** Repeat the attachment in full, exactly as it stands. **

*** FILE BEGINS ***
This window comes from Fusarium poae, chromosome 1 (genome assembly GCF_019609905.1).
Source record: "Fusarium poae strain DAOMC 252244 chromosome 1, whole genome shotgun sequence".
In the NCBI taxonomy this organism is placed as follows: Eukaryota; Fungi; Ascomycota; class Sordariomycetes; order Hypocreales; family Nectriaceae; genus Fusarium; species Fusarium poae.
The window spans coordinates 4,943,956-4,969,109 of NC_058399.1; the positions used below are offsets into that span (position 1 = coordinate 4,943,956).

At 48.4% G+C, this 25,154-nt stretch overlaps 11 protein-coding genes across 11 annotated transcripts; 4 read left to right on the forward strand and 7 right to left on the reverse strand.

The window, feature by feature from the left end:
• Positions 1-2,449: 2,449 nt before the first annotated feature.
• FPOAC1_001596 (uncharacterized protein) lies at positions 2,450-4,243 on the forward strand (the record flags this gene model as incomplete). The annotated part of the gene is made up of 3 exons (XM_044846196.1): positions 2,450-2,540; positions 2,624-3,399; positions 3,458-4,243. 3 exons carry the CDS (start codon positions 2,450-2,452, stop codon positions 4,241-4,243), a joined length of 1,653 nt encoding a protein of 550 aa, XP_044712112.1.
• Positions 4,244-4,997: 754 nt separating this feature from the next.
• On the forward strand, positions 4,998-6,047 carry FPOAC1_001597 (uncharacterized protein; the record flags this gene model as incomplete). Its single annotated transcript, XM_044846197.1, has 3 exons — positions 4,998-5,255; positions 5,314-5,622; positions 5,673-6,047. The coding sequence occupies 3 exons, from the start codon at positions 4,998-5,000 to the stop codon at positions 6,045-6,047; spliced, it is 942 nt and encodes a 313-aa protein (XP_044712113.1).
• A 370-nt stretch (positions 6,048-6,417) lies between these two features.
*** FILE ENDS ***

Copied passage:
This window comes from Fusarium poae, chromosome 1 (genome assembly GCF_019609905.1).
Source record: "Fusarium poae strain DAOMC 252244 chromosome 1, whole genome shotgun sequence".
In the NCBI taxonomy this organism is placed as follows: Eukaryota; Fungi; Ascomycota; class Sordariomycetes; order Hypocreales; family Nectriaceae; genus Fusarium; species Fusarium poae.
The window spans coordinates 4,943,956-4,969,109 of NC_058399.1; the positions used below are offsets into that span (position 1 = coordinate 4,943,956).

At 48.4% G+C, this 25,154-nt stretch overlaps 11 protein-coding genes across 11 annotated transcripts; 4 read left to right on the forward strand and 7 right to left on the reverse strand.

The window, feature by feature from the left end:
• Positions 1-2,449: 2,449 nt before the first annotated feature.
• FPOAC1_001596 (uncharacterized protein) lies at positions 2,450-4,243 on the forward strand (the record flags this gene model as incomplete). The annotated part of the gene is made up of 3 exons (XM_044846196.1): positions 2,450-2,540; positions 2,624-3,399; positions 3,458-4,243. 3 exons carry the CDS (start codon positions 2,450-2,452, stop codon positions 4,241-4,243), a joined length of 1,653 nt encoding a protein of 550 aa, XP_044712112.1.
• Positions 4,244-4,997: 754 nt separating this feature from the next.
• On the forward strand, positions 4,998-6,047 carry FPOAC1_001597 (uncharacterized protein; the record flags this gene model as incomplete). Its single annotated transcript, XM_044846197.1, has 3 exons — positions 4,998-5,255; positions 5,314-5,622; positions 5,673-6,047. The coding sequence occupies 3 exons, from the start codon at positions 4,998-5,000 to the stop codon at positions 6,045-6,047; spliced, it is 942 nt and encodes a 313-aa protein (XP_044712113.1).
• A 370-nt stretch (positions 6,048-6,417) lies between these two features.